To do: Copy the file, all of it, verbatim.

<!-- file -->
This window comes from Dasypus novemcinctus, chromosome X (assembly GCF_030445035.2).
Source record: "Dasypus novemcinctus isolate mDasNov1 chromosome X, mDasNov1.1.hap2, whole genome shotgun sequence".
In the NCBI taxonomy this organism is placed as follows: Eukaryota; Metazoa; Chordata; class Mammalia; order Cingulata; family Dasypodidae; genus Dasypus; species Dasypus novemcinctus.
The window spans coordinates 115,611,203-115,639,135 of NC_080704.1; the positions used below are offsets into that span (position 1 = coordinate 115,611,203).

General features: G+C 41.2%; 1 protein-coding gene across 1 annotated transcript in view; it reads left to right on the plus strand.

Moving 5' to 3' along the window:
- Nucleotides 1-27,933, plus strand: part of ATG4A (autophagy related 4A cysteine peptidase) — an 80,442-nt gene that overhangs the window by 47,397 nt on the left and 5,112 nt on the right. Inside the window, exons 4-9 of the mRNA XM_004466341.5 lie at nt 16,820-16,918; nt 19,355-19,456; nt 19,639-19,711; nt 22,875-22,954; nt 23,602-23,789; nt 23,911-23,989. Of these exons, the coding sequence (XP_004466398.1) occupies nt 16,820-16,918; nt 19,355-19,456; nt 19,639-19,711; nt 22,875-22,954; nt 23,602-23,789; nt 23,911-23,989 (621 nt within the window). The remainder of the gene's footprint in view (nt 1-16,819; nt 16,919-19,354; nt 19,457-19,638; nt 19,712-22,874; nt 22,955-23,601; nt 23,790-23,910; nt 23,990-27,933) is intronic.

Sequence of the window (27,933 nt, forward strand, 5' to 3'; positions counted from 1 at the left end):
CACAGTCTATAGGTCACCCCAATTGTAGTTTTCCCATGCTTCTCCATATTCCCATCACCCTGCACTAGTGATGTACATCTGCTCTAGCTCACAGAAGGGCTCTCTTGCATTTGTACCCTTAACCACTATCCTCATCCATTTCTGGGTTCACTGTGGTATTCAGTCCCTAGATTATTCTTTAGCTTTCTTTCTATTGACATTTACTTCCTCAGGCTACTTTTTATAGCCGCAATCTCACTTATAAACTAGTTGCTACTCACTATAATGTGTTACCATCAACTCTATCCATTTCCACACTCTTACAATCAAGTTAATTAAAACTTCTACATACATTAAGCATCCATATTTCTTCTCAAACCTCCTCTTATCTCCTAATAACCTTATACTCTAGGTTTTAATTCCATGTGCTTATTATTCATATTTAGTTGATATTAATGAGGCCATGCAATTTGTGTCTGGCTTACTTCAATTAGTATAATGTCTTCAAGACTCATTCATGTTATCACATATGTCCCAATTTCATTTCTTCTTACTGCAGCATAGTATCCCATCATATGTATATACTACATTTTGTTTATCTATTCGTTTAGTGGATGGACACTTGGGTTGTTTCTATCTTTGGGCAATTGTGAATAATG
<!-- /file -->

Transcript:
This window comes from Dasypus novemcinctus, chromosome X (assembly GCF_030445035.2).
Source record: "Dasypus novemcinctus isolate mDasNov1 chromosome X, mDasNov1.1.hap2, whole genome shotgun sequence".
In the NCBI taxonomy this organism is placed as follows: Eukaryota; Metazoa; Chordata; class Mammalia; order Cingulata; family Dasypodidae; genus Dasypus; species Dasypus novemcinctus.
The window spans coordinates 115,611,203-115,639,135 of NC_080704.1; the positions used below are offsets into that span (position 1 = coordinate 115,611,203).

General features: G+C 41.2%; 1 protein-coding gene across 1 annotated transcript in view; it reads left to right on the plus strand.

Moving 5' to 3' along the window:
- Nucleotides 1-27,933, plus strand: part of ATG4A (autophagy related 4A cysteine peptidase) — an 80,442-nt gene that overhangs the window by 47,397 nt on the left and 5,112 nt on the right. Inside the window, exons 4-9 of the mRNA XM_004466341.5 lie at nt 16,820-16,918; nt 19,355-19,456; nt 19,639-19,711; nt 22,875-22,954; nt 23,602-23,789; nt 23,911-23,989. Of these exons, the coding sequence (XP_004466398.1) occupies nt 16,820-16,918; nt 19,355-19,456; nt 19,639-19,711; nt 22,875-22,954; nt 23,602-23,789; nt 23,911-23,989 (621 nt within the window). The remainder of the gene's footprint in view (nt 1-16,819; nt 16,919-19,354; nt 19,457-19,638; nt 19,712-22,874; nt 22,955-23,601; nt 23,790-23,910; nt 23,990-27,933) is intronic.

Sequence of the window (27,933 nt, forward strand, 5' to 3'; positions counted from 1 at the left end):
CACAGTCTATAGGTCACCCCAATTGTAGTTTTCCCATGCTTCTCCATATTCCCATCACCCTGCACTAGTGATGTACATCTGCTCTAGCTCACAGAAGGGCTCTCTTGCATTTGTACCCTTAACCACTATCCTCATCCATTTCTGGGTTCACTGTGGTATTCAGTCCCTAGATTATTCTTTAGCTTTCTTTCTATTGACATTTACTTCCTCAGGCTACTTTTTATAGCCGCAATCTCACTTATAAACTAGTTGCTACTCACTATAATGTGTTACCATCAACTCTATCCATTTCCACACTCTTACAATCAAGTTAATTAAAACTTCTACATACATTAAGCATCCATATTTCTTCTCAAACCTCCTCTTATCTCCTAATAACCTTATACTCTAGGTTTTAATTCCATGTGCTTATTATTCATATTTAGTTGATATTAATGAGGCCATGCAATTTGTGTCTGGCTTACTTCAATTAGTATAATGTCTTCAAGACTCATTCATGTTATCACATATGTCCCAATTTCATTTCTTCTTACTGCAGCATAGTATCCCATCATATGTATATACTACATTTTGTTTATCTATTCGTTTAGTGGATGGACACTTGGGTTGTTTCTATCTTTGGGCAATTGTGAATAATG